Volgograd Oblast
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Volgograd Oblast
Volgograd Oblast
? ?
Coat of arms of Volgograd Oblast
Coat of arms
Anthem: [3]
Map of Russia - Volgograd Oblast.svg
Coordinates: 49°44?N 44°07?E / 49.733°N 44.117°E / 49.733; 44.117Coordinates: 49°44?N 44°07?E / 49.733°N 44.117°E / 49.733; 44.117
CountryRussia
Federal districtSouthern[1]
Economic regionVolga[2]
EstablishedDecember 5, 1936[4]
Administrative centerVolgograd[5]
Government
 o BodyOblast Duma[6]
 o Governor[6]Andrey Bocharov[7]
Area
 o Total113,900 km2 (44,000 sq mi)
Area rank31st
Population
(2010 Census)[9]
 o Total2,610,161
 o Estimate 
(2018)[10]
2,521,276 (-3.4%)
 o Rank18th
 o Density23/km2 (59/sq mi)
 o Urban
76.0%
 o Rural
24.0%
Time zoneUTC+4 (MSK+1 Edit this on Wikidata[11])
ISO 3166 codeRU-VGG
License plates34
OKTMO ID18000000
Official languagesRussian[12]
Websitehttp://www.volganet.ru/

Volgograd Oblast (Russian: , Volgogradskaya oblast) is a federal subject (an oblast) of Russia, located in the Volga region of Southern Russia. Its administrative center is Volgograd. The population of the oblast was 2,610,161 in the 2010 Census.[9] Formerly known as Stalingrad Oblast, it was given its present name in 1961, when the city of Stalingrad was renamed Volgograd as part of de-Stalinization. Volgograd Oblast borders Rostov Oblast in the southwest, Voronezh Oblast in the northwest, Saratov Oblast in the north, Astrakhan Oblast and the Republic of Kalmykia in the southeast, and has an international border with Kazakhstan in the east. The two main rivers in European Russia, the Don and the Volga, run through the oblast and are connected by the Volga-Don Canal. Volgograd Oblast's strategic waterways have made it a popular route for shipping and for the generation of hydroelectricity.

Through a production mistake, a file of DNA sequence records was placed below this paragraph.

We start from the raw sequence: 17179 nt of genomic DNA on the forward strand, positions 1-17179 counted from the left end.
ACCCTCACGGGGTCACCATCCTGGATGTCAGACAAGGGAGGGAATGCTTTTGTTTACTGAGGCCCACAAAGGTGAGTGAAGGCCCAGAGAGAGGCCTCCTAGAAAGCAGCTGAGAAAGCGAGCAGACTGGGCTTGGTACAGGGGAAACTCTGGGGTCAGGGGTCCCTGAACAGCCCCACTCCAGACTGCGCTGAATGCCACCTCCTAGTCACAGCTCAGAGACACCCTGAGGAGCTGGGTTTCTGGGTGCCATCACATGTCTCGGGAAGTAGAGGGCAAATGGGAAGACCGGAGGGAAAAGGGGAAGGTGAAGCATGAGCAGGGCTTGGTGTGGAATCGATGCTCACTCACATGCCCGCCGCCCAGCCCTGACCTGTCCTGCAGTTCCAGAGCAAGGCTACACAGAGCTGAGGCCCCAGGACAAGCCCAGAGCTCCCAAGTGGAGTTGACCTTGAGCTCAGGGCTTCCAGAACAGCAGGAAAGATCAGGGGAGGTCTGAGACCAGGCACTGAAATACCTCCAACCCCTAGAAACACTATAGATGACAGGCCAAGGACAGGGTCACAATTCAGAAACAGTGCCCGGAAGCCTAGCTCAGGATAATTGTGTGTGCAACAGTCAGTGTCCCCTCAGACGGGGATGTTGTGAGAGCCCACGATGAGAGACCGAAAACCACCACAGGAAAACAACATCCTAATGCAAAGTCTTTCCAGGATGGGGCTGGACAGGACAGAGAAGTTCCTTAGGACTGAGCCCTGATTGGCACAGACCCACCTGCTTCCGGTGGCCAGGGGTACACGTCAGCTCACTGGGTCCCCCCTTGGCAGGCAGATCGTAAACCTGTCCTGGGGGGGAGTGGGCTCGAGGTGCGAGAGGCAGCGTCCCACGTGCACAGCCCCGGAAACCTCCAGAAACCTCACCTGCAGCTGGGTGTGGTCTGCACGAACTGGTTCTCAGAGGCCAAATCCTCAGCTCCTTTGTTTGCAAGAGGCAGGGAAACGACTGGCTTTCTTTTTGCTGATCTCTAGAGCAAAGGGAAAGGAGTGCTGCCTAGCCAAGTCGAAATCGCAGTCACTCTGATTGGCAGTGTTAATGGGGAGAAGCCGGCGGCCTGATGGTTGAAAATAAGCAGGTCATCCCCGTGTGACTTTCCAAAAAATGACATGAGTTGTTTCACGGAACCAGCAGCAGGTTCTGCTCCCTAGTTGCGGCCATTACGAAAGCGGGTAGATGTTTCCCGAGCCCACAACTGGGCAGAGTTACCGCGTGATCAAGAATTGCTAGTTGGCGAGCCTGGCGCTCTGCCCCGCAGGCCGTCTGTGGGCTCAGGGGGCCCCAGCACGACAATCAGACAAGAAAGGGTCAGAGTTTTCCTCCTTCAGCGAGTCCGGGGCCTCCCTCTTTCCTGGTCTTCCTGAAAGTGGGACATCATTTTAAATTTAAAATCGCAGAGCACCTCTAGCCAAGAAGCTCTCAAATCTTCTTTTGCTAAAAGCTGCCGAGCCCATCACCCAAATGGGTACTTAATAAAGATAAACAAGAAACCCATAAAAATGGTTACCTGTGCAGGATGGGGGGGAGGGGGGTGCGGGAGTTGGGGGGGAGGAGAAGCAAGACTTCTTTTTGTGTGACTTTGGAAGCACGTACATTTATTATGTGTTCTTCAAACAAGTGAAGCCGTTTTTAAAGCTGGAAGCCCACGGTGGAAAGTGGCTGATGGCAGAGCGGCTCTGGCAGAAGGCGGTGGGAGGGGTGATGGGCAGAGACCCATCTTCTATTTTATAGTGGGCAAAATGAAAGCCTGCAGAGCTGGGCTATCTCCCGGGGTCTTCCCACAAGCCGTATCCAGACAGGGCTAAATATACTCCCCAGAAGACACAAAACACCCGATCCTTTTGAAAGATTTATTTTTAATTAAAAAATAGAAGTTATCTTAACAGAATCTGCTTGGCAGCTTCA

Volgograd Oblast was the primary site of the Battle of Stalingrad during World War II, often regarded as one of the single largest and the bloodiest battle in the history of warfare.[13]

Geography

  • Borders length: 2,221.9 kilometers (1,380.6 mi)

Volgograd Oblast borders with Saratov, Rostov, Astrakhan, and Voronezh Oblasts, as well as with Kalmykia of Russia and with Kazakhstan (West Kazakhstan Region).

Volgograd has more than 200 rivers and streams. The major ones include:

History

Stalingrad Oblast ( ?) was established on December 5, 1936 on the territory of former Stalingrad Krai.[4] The oblast was given its present name on November 10, 1961.[4]

Administrative divisions

Politics

Building of the Oblast Duma and Oblast Government

During the Soviet period, three people exercised oblast-level authority:

  1. the first secretary of the Volgograd CPSU Committee (who in reality had the most power)
  2. the chairman of the oblast Soviet (legislative power)
  3. the chairman of the oblast Executive Committee (executive power)

In 1991 the CPSU lost de facto power, and the head of the Oblast administration, and eventually the governor was appointed/elected alongside elected regional parliament.

The Charter of Volgograd Oblast provides the fundamental law of the region. The Legislative Assembly of Volgograd Oblast is the province's standing legislative (representative) body. The Legislative Assembly exercises its authority by passing laws, resolutions, and other legal acts and by supervising the implementation and observance of the laws and other legal acts passed by it. The highest executive body, the Oblast Government, includes territorial executive bodies such as district administrations, committees, and commissions that facilitate development and run the day-to-day matters of the province. The Oblast administration supports the activities of the Governor, who is the highest official and acts as guarantor of the observance of the oblast Charter in accordance with the Constitution of Russia.

Demographics

The population of the oblast was 2,610,161 according to the 2010 Russian census,[9] 2,699,223 in the 2002 Russian census,[14] and 2,593,944 in the 1989 Soviet census.[15]. In 2012, there were 30,252 births (11.7 per 1000) and 35,021 deaths (13.5 per 1000).[16] The total fertility rate was 1.46[clarification needed] in 2009, rising to 1.57 by 2016.[17]

Settlements


Ethnic groups

(shown are the ethnic groups with a population of more than 7,500 people)

Ethnic group Population (in 2010)[9] Percent
Russians 2,309,253 90
Kazakhs 46,223 1.8
Ukrainians 35,607 1.4
Tatars 24,557 0.9
Armenians 27,846 1.1
Azerbaijani 14,398 0.6
Germans 10,102 0.4
Chechen 9,649 0.4
Belarusians 7,868 0.4
  • 44,541 people were registered from administrative databases, and could not declare an ethnicity. It is estimated that the proportion of ethnicities in this group is the same as that of the declared group.[18]

Religion

Religion in Oblast Krai as of 2012 (Sreda Arena Atlas)[19][20]
Russian Orthodoxy
54.5%
Other Orthodox
2.2%
Other Christians
4.1%
Islam
3.5%
Spiritual but not religious